Measuring Branch Performance in the New Era of Banking

By Bryan Ridgway

Industry pessimists continue to predict that the rise of digital banking will lead to the demise of financial institution branches. Important statistics, however, paint a different picture. Many institutions are actively opening or plan to open new branch locations, and many customers continue to prefer the face-to-face interactions offered at their local bank branches.

While the branch is not going away, customer needs are changing constantly. Branch strategies must evolve to better align with the needs of contemporary customers. A critical first step is rethinking how institutions evaluate branch performance.

Countering the Doomsday view

Yes, the overall number of branches[i] and their overall foot traffic[ii] do continue to decline amidst increasing adoption of digital and mobile channels. Related statistics, however, clearly indicate a continued role for branches:

Ultimately, many small business owners and consumers — including millennials — continue to use the branch as their primary channel.[ix] The ability to assess how institutions track branch performance in support of strategic and tactical decisions is vital. In the future of banking, both old and new metrics will apply.

The continued importance of profitability

Profitability remains an essential metric for evaluating and comparing branch performance. A comprehensive view of profitability requires consideration of six key factors:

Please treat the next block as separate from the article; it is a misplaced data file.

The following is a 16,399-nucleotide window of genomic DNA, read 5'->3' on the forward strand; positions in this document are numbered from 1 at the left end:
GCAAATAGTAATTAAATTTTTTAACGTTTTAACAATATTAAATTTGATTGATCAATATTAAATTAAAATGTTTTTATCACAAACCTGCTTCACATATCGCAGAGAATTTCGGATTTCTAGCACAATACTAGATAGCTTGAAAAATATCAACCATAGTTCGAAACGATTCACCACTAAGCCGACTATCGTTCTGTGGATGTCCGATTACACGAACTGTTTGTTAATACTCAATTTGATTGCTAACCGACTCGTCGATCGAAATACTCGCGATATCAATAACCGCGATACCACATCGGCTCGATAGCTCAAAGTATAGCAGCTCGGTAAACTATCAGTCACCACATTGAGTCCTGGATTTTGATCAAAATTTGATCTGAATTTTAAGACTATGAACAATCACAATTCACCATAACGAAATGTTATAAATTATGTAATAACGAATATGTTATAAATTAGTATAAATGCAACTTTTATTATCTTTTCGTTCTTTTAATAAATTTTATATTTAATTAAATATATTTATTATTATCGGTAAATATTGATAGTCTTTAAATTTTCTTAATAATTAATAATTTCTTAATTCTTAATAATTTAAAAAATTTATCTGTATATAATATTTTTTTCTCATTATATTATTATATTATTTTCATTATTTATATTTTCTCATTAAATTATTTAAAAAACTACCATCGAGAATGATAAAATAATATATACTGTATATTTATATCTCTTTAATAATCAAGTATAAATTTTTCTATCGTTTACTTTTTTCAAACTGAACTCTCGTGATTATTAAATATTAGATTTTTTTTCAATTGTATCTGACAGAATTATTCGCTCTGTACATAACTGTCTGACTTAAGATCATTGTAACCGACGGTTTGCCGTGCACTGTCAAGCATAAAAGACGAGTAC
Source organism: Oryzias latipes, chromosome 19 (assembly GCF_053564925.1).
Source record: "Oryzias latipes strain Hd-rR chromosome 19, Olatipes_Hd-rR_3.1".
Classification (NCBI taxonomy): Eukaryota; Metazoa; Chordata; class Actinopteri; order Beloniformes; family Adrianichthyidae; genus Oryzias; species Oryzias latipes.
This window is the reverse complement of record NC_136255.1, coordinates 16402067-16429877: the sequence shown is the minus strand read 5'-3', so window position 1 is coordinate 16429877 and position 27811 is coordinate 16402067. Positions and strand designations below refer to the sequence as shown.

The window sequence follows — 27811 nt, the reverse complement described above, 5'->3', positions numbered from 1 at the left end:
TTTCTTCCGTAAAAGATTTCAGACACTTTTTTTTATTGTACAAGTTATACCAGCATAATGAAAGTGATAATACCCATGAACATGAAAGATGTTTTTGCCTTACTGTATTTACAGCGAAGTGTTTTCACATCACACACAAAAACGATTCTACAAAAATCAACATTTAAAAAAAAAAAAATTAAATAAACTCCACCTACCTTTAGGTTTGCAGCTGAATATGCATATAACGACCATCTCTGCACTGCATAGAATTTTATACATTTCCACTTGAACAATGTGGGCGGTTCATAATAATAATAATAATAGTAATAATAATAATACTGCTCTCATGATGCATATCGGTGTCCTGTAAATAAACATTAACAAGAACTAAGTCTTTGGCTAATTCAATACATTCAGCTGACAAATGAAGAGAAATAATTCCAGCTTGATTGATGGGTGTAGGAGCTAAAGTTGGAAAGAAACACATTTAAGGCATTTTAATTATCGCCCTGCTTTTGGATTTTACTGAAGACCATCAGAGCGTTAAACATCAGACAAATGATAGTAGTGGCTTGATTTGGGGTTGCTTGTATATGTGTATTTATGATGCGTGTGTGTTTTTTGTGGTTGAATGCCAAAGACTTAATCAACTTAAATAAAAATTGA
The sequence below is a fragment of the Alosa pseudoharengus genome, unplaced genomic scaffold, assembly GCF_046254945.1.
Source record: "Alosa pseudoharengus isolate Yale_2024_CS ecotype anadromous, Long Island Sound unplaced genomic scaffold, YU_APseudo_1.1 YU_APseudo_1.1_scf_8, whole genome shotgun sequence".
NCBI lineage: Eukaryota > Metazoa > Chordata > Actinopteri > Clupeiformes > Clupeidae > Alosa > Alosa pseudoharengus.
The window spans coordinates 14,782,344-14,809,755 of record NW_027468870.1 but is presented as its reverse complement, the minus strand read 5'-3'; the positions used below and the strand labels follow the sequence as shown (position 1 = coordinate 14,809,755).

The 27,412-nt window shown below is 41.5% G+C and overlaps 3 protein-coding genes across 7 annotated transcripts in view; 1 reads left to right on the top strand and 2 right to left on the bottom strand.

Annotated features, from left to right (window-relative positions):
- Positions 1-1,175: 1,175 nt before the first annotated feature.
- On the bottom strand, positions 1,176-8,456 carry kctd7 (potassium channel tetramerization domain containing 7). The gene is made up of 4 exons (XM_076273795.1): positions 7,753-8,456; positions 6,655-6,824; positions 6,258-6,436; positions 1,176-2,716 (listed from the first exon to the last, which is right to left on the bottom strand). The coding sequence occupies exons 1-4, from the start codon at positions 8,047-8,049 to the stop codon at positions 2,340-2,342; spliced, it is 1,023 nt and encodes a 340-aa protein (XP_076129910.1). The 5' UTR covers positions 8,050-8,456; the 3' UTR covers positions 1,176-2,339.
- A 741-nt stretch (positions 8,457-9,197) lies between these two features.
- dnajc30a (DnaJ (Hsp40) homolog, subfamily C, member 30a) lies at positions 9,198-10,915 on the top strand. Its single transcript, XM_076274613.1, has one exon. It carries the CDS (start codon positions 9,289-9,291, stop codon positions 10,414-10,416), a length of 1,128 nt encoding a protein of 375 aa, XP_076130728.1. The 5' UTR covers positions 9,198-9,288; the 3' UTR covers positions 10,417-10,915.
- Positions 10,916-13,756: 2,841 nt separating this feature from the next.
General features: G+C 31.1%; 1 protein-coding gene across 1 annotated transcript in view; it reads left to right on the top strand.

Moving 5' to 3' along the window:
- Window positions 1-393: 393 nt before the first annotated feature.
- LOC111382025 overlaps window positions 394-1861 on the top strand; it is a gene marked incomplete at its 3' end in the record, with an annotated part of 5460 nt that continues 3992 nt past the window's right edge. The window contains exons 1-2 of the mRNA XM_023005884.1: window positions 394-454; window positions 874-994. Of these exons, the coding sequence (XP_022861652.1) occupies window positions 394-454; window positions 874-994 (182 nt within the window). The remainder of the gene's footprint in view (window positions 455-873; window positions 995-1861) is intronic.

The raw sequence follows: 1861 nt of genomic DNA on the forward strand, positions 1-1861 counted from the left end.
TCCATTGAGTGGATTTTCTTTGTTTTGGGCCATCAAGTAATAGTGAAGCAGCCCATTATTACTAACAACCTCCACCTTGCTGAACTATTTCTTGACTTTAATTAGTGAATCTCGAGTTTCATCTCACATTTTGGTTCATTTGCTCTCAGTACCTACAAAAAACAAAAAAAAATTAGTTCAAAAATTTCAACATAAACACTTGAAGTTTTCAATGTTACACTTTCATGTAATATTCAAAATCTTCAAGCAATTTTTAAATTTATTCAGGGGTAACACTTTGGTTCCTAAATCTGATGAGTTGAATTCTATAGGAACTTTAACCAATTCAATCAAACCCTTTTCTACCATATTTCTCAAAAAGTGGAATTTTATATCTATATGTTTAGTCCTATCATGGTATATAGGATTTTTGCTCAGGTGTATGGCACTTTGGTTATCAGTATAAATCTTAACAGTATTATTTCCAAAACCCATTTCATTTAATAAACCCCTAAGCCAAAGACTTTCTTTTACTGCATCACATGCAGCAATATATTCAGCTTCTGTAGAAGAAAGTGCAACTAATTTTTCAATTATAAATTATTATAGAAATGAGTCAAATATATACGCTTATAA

• Relative profitability. Profitability as a relative metric allows comparisons between branches and between and across specific time periods. Trend results can provide additional insights.
  • Recent profitability. Measuring profitability based on recent production and activity also helps identify trends, revealing opportunities to realign behaviors and resources to support institution goals.
  • Profitability per square foot. By leveraging technology, financial institutions can reduce the overall branch footprint (and cost), and/or expand front-office space for enhanced customer services.
  • Analysis of all elements of the profitability equation. Elements include: Net interest margin using a funds transfer pricing process that can help shape pricing and product strategies; direct and indirect cost attribution to identify under- and over-capacity and opportunities to improve efficiencies and decrease costs; and capital allocation and provision/capital earnings charges to analyze profitability on a risk-adjusted basis.